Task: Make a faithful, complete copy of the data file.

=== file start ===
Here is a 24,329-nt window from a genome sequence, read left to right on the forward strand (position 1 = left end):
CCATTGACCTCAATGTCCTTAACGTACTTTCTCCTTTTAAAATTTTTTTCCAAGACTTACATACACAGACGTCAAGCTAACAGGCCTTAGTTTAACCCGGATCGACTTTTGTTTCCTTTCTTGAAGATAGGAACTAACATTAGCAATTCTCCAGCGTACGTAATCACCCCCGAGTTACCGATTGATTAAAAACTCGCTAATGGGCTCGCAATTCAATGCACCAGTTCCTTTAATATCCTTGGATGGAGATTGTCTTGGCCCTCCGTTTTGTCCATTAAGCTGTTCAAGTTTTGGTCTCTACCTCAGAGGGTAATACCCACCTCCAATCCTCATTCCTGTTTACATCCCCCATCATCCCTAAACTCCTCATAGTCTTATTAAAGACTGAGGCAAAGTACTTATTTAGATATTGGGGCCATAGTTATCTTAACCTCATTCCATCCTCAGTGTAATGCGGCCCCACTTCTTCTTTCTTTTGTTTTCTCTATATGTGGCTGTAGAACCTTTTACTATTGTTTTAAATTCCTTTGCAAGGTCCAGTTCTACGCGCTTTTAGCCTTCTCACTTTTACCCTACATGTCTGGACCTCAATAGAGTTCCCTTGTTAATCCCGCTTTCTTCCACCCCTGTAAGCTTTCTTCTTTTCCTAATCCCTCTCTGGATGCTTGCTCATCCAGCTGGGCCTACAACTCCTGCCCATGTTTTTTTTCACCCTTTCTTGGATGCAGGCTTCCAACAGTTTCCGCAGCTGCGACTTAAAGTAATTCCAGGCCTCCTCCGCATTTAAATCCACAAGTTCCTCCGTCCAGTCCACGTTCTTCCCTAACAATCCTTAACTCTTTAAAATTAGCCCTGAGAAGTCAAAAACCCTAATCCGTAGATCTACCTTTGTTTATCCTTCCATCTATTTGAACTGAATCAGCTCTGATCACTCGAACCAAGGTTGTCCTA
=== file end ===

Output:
Here is a 24,329-nt window from a genome sequence, read left to right on the forward strand (position 1 = left end):
CCATTGACCTCAATGTCCTTAACGTACTTTCTCCTTTTAAAATTTTTTTCCAAGACTTACATACACAGACGTCAAGCTAACAGGCCTTAGTTTAACCCGGATCGACTTTTGTTTCCTTTCTTGAAGATAGGAACTAACATTAGCAATTCTCCAGCGTACGTAATCACCCCCGAGTTACCGATTGATTAAAAACTCGCTAATGGGCTCGCAATTCAATGCACCAGTTCCTTTAATATCCTTGGATGGAGATTGTCTTGGCCCTCCGTTTTGTCCATTAAGCTGTTCAAGTTTTGGTCTCTACCTCAGAGGGTAATACCCACCTCCAATCCTCATTCCTGTTTACATCCCCCATCATCCCTAAACTCCTCATAGTCTTATTAAAGACTGAGGCAAAGTACTTATTTAGATATTGGGGCCATAGTTATCTTAACCTCATTCCATCCTCAGTGTAATGCGGCCCCACTTCTTCTTTCTTTTGTTTTCTCTATATGTGGCTGTAGAACCTTTTACTATTGTTTTAAATTCCTTTGCAAGGTCCAGTTCTACGCGCTTTTAGCCTTCTCACTTTTACCCTACATGTCTGGACCTCAATAGAGTTCCCTTGTTAATCCCGCTTTCTTCCACCCCTGTAAGCTTTCTTCTTTTCCTAATCCCTCTCTGGATGCTTGCTCATCCAGCTGGGCCTACAACTCCTGCCCATGTTTTTTTTCACCCTTTCTTGGATGCAGGCTTCCAACAGTTTCCGCAGCTGCGACTTAAAGTAATTCCAGGCCTCCTCCGCATTTAAATCCACAAGTTCCTCCGTCCAGTCCACGTTCTTCCCTAACAATCCTTAACTCTTTAAAATTAGCCCTGAGAAGTCAAAAACCCTAATCCGTAGATCTACCTTTGTTTATCCTTCCATCTATTTGAACTGAATCAGCTCTGATCACTCGAACCAAGGTTGTCCTA